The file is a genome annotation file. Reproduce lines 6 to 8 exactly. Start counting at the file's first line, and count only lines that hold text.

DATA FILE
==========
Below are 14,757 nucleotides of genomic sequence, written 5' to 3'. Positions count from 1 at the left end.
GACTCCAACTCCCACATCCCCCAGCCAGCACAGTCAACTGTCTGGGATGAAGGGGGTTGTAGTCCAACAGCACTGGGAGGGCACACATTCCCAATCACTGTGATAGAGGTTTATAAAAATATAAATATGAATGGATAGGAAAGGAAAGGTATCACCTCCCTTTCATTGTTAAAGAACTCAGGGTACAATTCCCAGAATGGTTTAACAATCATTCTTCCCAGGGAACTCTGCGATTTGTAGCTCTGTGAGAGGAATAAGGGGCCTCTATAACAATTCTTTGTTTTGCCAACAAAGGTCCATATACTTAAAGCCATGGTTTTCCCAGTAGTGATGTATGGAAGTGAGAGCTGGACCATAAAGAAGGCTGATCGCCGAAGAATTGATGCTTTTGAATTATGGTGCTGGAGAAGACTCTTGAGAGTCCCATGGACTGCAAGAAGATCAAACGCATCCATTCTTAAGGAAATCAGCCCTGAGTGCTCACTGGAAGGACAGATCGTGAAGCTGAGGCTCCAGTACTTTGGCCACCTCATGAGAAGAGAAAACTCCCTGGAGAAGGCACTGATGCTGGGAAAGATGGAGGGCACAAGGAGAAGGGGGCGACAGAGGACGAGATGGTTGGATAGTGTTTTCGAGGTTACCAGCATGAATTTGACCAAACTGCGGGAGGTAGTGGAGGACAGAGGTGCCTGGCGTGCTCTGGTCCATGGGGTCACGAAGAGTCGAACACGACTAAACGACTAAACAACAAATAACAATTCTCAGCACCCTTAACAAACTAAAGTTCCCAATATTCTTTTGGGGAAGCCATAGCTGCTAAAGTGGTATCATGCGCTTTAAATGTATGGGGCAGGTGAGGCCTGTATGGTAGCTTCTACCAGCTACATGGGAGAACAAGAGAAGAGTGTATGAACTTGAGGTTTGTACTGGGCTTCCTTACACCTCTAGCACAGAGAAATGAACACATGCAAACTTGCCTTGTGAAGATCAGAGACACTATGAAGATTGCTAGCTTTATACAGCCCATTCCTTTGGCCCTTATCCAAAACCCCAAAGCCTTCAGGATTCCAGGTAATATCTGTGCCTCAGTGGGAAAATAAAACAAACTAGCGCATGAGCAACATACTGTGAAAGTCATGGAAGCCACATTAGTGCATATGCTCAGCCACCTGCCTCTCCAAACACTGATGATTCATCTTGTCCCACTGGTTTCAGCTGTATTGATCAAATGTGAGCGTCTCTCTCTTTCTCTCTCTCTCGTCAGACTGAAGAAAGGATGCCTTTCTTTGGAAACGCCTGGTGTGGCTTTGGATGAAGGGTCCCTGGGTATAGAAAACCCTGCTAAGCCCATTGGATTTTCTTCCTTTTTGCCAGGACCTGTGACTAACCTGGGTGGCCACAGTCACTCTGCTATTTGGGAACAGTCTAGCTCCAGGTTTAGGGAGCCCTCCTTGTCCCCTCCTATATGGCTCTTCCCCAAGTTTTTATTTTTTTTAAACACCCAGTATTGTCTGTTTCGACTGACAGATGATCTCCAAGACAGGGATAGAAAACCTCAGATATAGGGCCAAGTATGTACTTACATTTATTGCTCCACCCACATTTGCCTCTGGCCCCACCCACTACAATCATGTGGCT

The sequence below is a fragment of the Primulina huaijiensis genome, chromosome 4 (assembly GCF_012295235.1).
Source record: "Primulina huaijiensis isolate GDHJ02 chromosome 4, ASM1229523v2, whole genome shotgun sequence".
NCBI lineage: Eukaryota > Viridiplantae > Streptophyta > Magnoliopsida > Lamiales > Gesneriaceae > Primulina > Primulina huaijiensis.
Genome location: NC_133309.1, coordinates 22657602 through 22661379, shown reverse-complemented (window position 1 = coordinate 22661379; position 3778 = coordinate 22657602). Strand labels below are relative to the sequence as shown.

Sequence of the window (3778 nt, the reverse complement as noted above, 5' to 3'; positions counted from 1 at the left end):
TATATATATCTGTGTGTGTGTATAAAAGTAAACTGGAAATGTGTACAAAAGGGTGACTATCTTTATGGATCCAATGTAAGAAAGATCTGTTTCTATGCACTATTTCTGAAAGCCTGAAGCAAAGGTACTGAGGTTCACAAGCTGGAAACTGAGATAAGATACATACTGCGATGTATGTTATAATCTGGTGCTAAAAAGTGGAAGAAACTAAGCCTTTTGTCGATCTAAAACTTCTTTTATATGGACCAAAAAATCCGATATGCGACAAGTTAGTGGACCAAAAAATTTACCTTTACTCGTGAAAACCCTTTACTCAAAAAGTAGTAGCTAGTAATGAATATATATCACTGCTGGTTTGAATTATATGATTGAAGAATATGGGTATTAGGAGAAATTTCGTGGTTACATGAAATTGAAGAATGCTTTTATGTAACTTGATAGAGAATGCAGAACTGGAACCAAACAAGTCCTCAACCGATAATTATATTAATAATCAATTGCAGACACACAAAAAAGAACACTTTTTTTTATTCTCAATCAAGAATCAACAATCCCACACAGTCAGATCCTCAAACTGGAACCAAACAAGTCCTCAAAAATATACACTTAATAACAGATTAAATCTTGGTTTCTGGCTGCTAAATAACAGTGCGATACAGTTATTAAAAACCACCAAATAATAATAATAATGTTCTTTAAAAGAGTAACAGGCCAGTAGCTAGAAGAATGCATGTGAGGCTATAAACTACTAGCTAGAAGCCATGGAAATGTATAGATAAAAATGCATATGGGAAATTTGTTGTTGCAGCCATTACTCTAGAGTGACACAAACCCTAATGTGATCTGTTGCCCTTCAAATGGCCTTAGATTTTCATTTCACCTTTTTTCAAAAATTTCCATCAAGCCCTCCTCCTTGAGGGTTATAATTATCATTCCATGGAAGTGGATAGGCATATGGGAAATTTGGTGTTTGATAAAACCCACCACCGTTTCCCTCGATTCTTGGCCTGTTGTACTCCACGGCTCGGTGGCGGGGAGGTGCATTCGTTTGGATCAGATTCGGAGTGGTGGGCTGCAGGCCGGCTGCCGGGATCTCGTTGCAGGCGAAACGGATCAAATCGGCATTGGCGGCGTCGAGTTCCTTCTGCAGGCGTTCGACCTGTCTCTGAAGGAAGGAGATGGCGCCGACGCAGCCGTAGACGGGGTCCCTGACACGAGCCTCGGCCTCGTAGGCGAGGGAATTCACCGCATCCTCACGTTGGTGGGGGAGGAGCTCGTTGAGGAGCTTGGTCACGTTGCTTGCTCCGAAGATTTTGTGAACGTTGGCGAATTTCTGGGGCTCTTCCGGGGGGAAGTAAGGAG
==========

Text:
Genome location: NC_133309.1, coordinates 22657602 through 22661379, shown reverse-complemented (window position 1 = coordinate 22661379; position 3778 = coordinate 22657602). Strand labels below are relative to the sequence as shown.

Sequence of the window (3778 nt, the reverse complement as noted above, 5' to 3'; positions counted from 1 at the left end):
TATATATATCTGTGTGTGTGTATAAAAGTAAACTGGAAATGTGTACAAAAGGGTGACTATCTTTATGGATCCAATGTAAGAAAGATCTGTTTCTATGCACTATTTCTGAAAGCCTGAAGCAAAGGTACTGAGGTTCACAAGCTGGAAACTGAGATAAGATACATACTGCGATGTATGTTATAATCTGGTGCTAAAAAGTGGAAGAAACTAAGCCTTTTGTCGATCTAAAACTTCTTTTATATGGACCAAAAAATCCGATATGCGACAAGTTAGTGGACCAAAAAATTTACCTTTACTCGTGAAAACCCTTTACTCAAAAAGTAGTAGCTAGTAATGAATATATATCACTGCTGGTTTGAATTATATGATTGAAGAATATGGGTATTAGGAGAAATTTCGTGGTTACATGAAATTGAAGAATGCTTTTATGTAACTTGATAGAGAATGCAGAACTGGAACCAAACAAGTCCTCAACCGATAATTATATTAATAATCAATTGCAGACACACAAAAAAGAACACTTTTTTTTATTCTCAATCAAGAATCAACAATCCCACACAGTCAGATCCTCAAACTGGAACCAAACAAGTCCTCAAAAATATACACTTAATAACAGATTAAATCTTGGTTTCTGGCTGCTAAATAACAGTGCGATACAGTTATTAAAAACCACCAAATAATAATAATAATGTTCTTTAAAAGAGTAACAGGCCAGTAGCTAGAAGAATGCATGTGAGGCTATAAACTACTAGCTAGAAGCCATGGAAATGTATAGATAAAAATGCATATGGGAAATTTGTTGTTGCAGCCATTACTCTAGAGTGACACAAACCCTAATGTGATCTGTTGCCCTTCAAATGGCCTTAGATTTTCATTTCACCTTTTTTCAAAAATTTCCATCAAGCCCTCCTCCTTGAGGGTTATAATTATCATTCCATGGAAGTGGATAGGCATATGGGAAATTTGGTGTTTGATAAAACCCACCACCGTTTCCCTCGATTCTTGGCCTGTTGTACTCCACGGCTCGGTGGCGGGGAGGTGCATTCGTTTGGATCAGATTCGGAGTGGTGGGCTGCAGGCCGGCTGCCGGGATCTCGTTGCAGGCGAAACGGATCAAATCGGCATTGGCGGCGTCGAGTTCCTTCTGCAGGCGTTCGACCTGTCTCTGAAGGAAGGAGATGGCGCCGACGCAGCCGTAGACGGGGTCCCTGACACGAGCCTCGGCCTCGTAGGCGAGGGAATTCACCGCATCCTCACGTTGGTGGGGGAGGAGCTCGTTGAGGAGCTTGGTCACGTTGCTTGCTCCGAAGATTTTGTGAACGTTGGCGAATTTCTGGGGCTCTTCCGGGGGGAAGTAAGGAG